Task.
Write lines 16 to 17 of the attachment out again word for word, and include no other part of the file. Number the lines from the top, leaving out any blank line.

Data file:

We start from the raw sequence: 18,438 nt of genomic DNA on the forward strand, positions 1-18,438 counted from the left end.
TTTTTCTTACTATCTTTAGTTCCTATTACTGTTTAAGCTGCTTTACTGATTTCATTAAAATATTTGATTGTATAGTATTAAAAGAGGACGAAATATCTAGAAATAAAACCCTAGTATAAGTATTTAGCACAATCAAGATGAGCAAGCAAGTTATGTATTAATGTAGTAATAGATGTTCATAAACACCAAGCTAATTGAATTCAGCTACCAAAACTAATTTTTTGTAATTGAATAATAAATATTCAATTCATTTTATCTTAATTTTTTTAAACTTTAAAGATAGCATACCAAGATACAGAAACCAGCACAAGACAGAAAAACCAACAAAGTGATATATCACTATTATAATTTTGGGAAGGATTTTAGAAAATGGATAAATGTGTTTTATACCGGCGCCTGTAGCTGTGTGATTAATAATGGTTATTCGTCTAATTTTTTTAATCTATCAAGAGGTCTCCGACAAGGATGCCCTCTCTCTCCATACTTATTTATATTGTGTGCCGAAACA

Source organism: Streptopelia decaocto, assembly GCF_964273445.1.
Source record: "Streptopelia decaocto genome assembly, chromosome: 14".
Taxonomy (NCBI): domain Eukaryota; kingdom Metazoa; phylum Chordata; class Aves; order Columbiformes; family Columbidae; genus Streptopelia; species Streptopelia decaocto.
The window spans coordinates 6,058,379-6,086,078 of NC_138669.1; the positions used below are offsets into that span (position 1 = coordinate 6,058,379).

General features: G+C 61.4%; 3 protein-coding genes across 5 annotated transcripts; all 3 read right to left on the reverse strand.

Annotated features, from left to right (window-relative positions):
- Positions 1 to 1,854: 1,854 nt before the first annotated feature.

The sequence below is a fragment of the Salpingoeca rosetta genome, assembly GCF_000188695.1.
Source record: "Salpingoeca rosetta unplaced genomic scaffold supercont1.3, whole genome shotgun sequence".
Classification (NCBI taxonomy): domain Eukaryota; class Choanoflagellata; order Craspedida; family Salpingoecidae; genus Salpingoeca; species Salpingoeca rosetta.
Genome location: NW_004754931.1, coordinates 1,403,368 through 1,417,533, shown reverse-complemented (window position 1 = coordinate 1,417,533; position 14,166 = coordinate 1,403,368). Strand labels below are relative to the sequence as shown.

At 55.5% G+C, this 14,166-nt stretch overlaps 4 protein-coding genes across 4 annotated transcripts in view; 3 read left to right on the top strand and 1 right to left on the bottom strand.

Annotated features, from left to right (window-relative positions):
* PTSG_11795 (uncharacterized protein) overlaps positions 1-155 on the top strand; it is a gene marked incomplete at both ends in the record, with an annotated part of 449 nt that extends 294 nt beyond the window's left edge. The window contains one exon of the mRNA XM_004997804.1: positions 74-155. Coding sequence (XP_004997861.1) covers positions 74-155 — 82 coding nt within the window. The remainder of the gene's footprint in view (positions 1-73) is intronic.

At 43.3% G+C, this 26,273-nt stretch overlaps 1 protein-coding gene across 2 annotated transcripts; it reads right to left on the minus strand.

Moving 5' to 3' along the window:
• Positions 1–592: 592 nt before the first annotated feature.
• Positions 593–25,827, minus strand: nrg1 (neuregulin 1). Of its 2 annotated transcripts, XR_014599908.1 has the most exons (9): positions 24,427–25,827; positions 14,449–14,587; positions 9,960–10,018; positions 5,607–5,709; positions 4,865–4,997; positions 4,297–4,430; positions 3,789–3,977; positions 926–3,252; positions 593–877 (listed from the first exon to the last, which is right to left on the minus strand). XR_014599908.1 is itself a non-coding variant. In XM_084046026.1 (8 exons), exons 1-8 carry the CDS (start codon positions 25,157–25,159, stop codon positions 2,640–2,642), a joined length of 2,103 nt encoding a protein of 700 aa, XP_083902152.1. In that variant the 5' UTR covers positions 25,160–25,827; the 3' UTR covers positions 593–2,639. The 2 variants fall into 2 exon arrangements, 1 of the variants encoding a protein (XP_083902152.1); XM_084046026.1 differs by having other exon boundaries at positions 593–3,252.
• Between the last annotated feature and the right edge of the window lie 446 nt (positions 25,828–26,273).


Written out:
* PTSG_11795 (uncharacterized protein) overlaps positions 1-155 on the top strand; it is a gene marked incomplete at both ends in the record, with an annotated part of 449 nt that extends 294 nt beyond the window's left edge. The window contains one exon of the mRNA XM_004997804.1: positions 74-155. Coding sequence (XP_004997861.1) covers positions 74-155 — 82 coding nt within the window. The remainder of the gene's footprint in view (positions 1-73) is intronic.

At 43.3% G+C, this 26,273-nt stretch overlaps 1 protein-coding gene across 2 annotated transcripts; it reads right to left on the minus strand.